Issues in strategy implementation: Resource allocation
Note: For the first article in this series please go to Issues in Strategy Implementation.
It does seem intuitive that you need to allocate resources to the strategy you committed to, doesn’t it?. But how much do you need to allocate and to what project? Allocate too much and you are wasting it; allocate too little and your strategy implementation may fail. Organizations, especially small businesses, do not have large financial reserves and cannot afford to waste it. Hence, businesses need to exhibit good resource fit as well as a good strategic fit. Resource fit exits when an organization has the resources to adequately support its business without spreading itself too thin.
If your business sells multiple products, how do you determine the resources each of them get? If you are in rapidly growing industries, chances are your annual cash flows generated from operations aren’t enough to cover your annual capital requirements. You need to invest in technology to keep pace with the rapid growth â€“ new facilities, equipment, product R&D and technology improvements, working capital to support inventory. Such businesses are called cash hogs. Your cash needs increase if you have a low market share and are pursuing strategies that aim at rapidly increasing your market share. If your businesses cannot generate enough cash flows from operations, then you need to seek alternate sources of funding.
On the other hand, if your business is in a mature industry, chances are your business generates sufficient cash flow from operations for reinvestment and marketing. In such an event your business is a cash cow. While not very attractive from a growth perspective, cash cows are essential from a financial resource perspective. Surplus funds from cash cows can be used to fund cash hogs.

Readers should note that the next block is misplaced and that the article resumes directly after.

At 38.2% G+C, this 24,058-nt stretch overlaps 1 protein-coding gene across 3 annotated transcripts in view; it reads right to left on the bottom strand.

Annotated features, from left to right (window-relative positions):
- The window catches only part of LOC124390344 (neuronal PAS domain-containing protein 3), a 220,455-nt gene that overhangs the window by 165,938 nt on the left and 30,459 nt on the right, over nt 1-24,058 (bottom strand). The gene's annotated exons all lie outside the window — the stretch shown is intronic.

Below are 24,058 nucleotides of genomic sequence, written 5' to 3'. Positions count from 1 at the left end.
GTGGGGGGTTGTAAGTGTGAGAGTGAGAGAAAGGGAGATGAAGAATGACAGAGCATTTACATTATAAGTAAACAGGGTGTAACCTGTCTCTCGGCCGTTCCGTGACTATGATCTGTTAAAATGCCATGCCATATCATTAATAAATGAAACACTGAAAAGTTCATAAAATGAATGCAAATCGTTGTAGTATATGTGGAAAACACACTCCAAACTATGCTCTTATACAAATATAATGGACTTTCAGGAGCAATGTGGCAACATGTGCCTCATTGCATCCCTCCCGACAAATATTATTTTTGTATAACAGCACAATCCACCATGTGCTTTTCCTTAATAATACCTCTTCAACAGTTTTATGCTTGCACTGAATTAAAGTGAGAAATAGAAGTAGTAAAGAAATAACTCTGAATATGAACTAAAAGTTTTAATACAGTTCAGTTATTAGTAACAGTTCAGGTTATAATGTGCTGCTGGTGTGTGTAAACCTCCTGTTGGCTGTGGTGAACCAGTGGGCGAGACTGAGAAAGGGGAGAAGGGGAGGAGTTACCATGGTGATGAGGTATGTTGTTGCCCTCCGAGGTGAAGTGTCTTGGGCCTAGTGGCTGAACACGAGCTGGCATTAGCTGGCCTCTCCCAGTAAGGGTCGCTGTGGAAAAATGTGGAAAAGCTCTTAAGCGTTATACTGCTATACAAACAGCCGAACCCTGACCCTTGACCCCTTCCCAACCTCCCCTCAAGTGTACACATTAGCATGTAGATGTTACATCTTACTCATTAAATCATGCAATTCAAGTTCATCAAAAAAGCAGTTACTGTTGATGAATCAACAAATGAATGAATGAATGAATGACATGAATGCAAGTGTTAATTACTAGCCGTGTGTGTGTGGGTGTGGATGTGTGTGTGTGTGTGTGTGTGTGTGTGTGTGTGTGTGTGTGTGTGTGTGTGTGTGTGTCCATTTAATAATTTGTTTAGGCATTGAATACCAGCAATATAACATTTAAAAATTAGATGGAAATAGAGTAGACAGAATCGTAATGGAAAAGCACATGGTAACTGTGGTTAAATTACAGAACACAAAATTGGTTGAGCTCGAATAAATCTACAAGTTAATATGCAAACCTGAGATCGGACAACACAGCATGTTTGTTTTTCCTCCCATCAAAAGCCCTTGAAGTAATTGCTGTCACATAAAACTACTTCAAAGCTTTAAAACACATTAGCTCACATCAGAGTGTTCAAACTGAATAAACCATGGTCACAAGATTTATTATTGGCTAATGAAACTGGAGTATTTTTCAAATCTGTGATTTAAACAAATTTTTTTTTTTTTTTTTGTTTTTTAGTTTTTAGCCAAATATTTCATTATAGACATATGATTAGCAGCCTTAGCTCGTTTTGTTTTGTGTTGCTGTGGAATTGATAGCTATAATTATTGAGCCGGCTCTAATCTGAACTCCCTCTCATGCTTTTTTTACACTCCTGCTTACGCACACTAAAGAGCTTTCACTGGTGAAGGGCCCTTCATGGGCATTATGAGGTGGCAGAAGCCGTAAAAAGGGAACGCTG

It makes strategic sense to keep the cash cows healthy to preserve their cash-generating ability. If your business has a product portfolio it helps if you think of your mature products as cash cows and new products as cash hogs. Determining which areas are cash hogs and which are cash cows will enable you to prioritize your resource allocation. For example, you can use excess funds generated from cash cows to invest in promising cash hogs and turn them into stars. (Stars are businesses with strong market share, profitable with excellent growth and profit opportunities.) Stars are the cash cows of the future.
If however, one of your initiatives does not look promising and is a cash hog, it is an ideal candidate for the axe. Further investment into such initiatives is akin to throwing good money after bad. They are a bad resource fit. However, there is no hard and fast rule on resource allocation. Each business is different and you need to decide what projects get the resources.
Let us look at Intel in the 70s and 80s. Every month, production managers would meet and decide how to divide the capacity among different products. They based their decision on sales projections and gross margins of each product. Intel was a memory company in the 70s. When the Japanese organizations entered the US market, it put a tremendous pressure on Intel’s margins; and that was reflected in the sales projections and gross margins. It was then decided to allocate more resources to microprocessors (which did not receive much attention when it was designed in the 70s). This highlights the importance of resource allocation. However, it was only in the early 80s that Intel acknowledged that it was in the microprocessor business and not memory business.Strategy categories.